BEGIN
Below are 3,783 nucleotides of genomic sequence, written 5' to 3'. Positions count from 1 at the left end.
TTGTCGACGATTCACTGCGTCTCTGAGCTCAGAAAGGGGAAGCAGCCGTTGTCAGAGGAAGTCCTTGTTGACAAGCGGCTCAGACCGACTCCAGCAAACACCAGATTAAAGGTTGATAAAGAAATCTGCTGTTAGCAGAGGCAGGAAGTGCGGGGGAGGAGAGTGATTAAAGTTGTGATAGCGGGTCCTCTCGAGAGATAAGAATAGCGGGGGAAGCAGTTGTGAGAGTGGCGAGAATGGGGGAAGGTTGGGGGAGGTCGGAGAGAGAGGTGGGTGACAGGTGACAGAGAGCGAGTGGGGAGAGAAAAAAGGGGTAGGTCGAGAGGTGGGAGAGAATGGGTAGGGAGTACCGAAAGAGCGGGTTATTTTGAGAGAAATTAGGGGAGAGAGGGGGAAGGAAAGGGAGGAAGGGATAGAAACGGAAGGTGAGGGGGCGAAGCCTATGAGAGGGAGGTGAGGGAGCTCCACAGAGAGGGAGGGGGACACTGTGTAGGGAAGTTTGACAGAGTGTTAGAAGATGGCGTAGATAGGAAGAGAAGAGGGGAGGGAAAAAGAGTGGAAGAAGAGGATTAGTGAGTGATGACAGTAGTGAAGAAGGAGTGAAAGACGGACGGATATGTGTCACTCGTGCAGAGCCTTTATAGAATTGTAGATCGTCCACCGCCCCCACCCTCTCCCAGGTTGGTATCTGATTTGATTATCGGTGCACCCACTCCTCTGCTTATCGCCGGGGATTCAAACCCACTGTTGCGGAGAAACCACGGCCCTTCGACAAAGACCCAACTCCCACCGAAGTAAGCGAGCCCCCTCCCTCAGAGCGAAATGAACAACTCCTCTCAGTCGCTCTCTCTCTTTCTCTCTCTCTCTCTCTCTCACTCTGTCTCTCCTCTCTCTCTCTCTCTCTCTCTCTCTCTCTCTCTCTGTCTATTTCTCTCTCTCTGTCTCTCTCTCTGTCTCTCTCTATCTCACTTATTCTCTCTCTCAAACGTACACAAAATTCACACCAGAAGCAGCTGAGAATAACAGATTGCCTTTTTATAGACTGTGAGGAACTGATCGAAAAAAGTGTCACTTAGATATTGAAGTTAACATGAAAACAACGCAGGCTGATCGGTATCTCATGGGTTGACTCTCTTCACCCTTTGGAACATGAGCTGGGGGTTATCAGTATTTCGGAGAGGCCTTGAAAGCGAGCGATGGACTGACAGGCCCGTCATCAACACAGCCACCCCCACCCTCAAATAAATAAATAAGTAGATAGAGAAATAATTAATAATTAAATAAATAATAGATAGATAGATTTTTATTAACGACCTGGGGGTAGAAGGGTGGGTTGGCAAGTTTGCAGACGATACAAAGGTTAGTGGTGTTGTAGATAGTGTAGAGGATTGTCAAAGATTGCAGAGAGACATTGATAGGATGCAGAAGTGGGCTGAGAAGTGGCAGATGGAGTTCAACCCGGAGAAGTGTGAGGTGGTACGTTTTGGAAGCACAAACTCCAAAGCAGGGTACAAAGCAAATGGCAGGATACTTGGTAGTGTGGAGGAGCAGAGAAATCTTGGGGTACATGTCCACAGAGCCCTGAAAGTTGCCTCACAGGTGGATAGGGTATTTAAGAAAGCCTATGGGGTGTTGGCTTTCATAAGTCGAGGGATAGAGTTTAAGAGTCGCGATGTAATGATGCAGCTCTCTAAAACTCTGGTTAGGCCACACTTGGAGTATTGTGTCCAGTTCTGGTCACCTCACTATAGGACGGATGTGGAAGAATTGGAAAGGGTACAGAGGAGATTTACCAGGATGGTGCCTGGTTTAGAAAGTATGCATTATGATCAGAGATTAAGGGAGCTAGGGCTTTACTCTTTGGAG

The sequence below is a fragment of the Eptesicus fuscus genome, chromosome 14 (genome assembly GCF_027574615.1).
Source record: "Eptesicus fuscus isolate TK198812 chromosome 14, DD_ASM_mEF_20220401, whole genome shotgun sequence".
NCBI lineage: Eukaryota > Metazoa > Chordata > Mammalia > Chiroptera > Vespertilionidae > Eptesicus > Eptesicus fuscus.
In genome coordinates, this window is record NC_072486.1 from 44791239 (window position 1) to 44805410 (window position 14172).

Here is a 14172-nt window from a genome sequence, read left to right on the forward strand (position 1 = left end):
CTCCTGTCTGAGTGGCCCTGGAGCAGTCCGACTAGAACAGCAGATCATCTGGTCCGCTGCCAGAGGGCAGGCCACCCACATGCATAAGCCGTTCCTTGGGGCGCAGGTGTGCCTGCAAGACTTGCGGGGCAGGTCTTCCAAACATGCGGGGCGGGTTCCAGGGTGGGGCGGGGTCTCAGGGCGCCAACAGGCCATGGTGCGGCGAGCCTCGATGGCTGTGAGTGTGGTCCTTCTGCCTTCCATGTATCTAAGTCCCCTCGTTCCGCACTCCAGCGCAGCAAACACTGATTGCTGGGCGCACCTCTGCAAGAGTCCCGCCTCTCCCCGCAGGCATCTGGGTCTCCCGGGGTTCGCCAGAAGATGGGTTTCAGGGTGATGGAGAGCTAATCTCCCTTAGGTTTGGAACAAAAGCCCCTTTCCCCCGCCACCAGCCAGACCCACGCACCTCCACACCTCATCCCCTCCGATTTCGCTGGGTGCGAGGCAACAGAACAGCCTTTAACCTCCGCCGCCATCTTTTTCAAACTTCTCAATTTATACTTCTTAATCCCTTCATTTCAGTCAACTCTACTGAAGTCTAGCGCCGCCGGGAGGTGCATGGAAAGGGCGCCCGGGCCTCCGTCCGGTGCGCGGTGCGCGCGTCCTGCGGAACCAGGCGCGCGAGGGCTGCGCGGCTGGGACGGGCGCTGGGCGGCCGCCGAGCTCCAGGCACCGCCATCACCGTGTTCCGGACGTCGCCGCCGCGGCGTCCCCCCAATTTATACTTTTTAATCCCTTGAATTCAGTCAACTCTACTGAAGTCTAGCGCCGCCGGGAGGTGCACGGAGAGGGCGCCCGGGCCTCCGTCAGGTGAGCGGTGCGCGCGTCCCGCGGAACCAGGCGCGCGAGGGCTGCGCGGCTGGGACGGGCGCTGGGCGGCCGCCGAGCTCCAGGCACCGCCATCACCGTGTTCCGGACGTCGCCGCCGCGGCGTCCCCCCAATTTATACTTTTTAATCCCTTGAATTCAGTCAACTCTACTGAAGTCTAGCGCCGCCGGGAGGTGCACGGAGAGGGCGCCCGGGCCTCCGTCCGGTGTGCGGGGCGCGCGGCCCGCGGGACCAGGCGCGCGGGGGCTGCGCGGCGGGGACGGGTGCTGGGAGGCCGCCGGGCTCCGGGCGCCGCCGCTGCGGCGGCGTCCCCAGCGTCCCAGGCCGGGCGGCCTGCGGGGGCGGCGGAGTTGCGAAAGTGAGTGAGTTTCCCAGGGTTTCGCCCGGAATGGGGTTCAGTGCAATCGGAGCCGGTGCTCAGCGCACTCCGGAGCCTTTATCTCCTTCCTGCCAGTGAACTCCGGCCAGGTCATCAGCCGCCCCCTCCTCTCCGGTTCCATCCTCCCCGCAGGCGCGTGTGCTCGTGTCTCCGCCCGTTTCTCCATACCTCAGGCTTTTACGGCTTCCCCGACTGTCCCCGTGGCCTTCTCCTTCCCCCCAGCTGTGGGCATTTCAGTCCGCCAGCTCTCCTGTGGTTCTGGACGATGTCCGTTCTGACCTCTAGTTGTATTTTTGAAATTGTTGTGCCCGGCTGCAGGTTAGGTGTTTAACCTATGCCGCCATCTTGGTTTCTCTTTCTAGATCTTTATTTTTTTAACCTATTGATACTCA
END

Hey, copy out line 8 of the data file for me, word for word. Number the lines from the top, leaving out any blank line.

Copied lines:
CTCCTGTCTGAGTGGCCCTGGAGCAGTCCGACTAGAACAGCAGATCATCTGGTCCGCTGCCAGAGGGCAGGCCACCCACATGCATAAGCCGTTCCTTGGGGCGCAGGTGTGCCTGCAAGACTTGCGGGGCAGGTCTTCCAAACATGCGGGGCGGGTTCCAGGGTGGGGCGGGGTCTCAGGGCGCCAACAGGCCATGGTGCGGCGAGCCTCGATGGCTGTGAGTGTGGTCCTTCTGCCTTCCATGTATCTAAGTCCCCTCGTTCCGCACTCCAGCGCAGCAAACACTGATTGCTGGGCGCACCTCTGCAAGAGTCCCGCCTCTCCCCGCAGGCATCTGGGTCTCCCGGGGTTCGCCAGAAGATGGGTTTCAGGGTGATGGAGAGCTAATCTCCCTTAGGTTTGGAACAAAAGCCCCTTTCCCCCGCCACCAGCCAGACCCACGCACCTCCACACCTCATCCCCTCCGATTTCGCTGGGTGCGAGGCAACAGAACAGCCTTTAACCTCCGCCGCCATCTTTTTCAAACTTCTCAATTTATACTTCTTAATCCCTTCATTTCAGTCAACTCTACTGAAGTCTAGCGCCGCCGGGAGGTGCATGGAAAGGGCGCCCGGGCCTCCGTCCGGTGCGCGGTGCGCGCGTCCTGCGGAACCAGGCGCGCGAGGGCTGCGCGGCTGGGACGGGCGCTGGGCGGCCGCCGAGCTCCAGGCACCGCCATCACCGTGTTCCGGACGTCGCCGCCGCGGCGTCCCCCCAATTTATACTTTTTAATCCCTTGAATTCAGTCAACTCTACTGAAGTCTAGCGCCGCCGGGAGGTGCACGGAGAGGGCGCCCGGGCCTCCGTCAGGTGAGCGGTGCGCGCGTCCCGCGGAACCAGGCGCGCGAGGGCTGCGCGGCTGGGACGGGCGCTGGGCGGCCGCCGAGCTCCAGGCACCGCCATCACCGTGTTCCGGACGTCGCCGCCGCGGCGTCCCCCCAATTTATACTTTTTAATCCCTTGAATTCAGTCAACTCTACTGAAGTCTAGCGCCGCCGGGAGGTGCACGGAGAGGGCGCCCGGGCCTCCGTCCGGTGTGCGGGGCGCGCGGCCCGCGGGACCAGGCGCGCGGGGGCTGCGCGGCGGGGACGGGTGCTGGGAGGCCGCCGGGCTCCGGGCGCCGCCGCTGCGGCGGCGTCCCCAGCGTCCCAGGCCGGGCGGCCTGCGGGGGCGGCGGAGTTGCGAAAGTGAGTGAGTTTCCCAGGGTTTCGCCCGGAATGGGGTTCAGTGCAATCGGAGCCGGTGCTCAGCGCACTCCGGAGCCTTTATCTCCTTCCTGCCAGTGAACTCCGGCCAGGTCATCAGCCGCCCCCTCCTCTCCGGTTCCATCCTCCCCGCAGGCGCGTGTGCTCGTGTCTCCGCCCGTTTCTCCATACCTCAGGCTTTTACGGCTTCCCCGACTGTCCCCGTGGCCTTCTCCTTCCCCCCAGCTGTGGGCATTTCAGTCCGCCAGCTCTCCTGTGGTTCTGGACGATGTCCGTTCTGACCTCTAGTTGTATTTTTGAAATTGTTGTGCCCGGCTGCAGGTTAGGTGTTTAACCTATGCCGCCATCTTGGTTTCTCTTTCTAGATCTTTATTTTTTTAACCTATTGATACTCA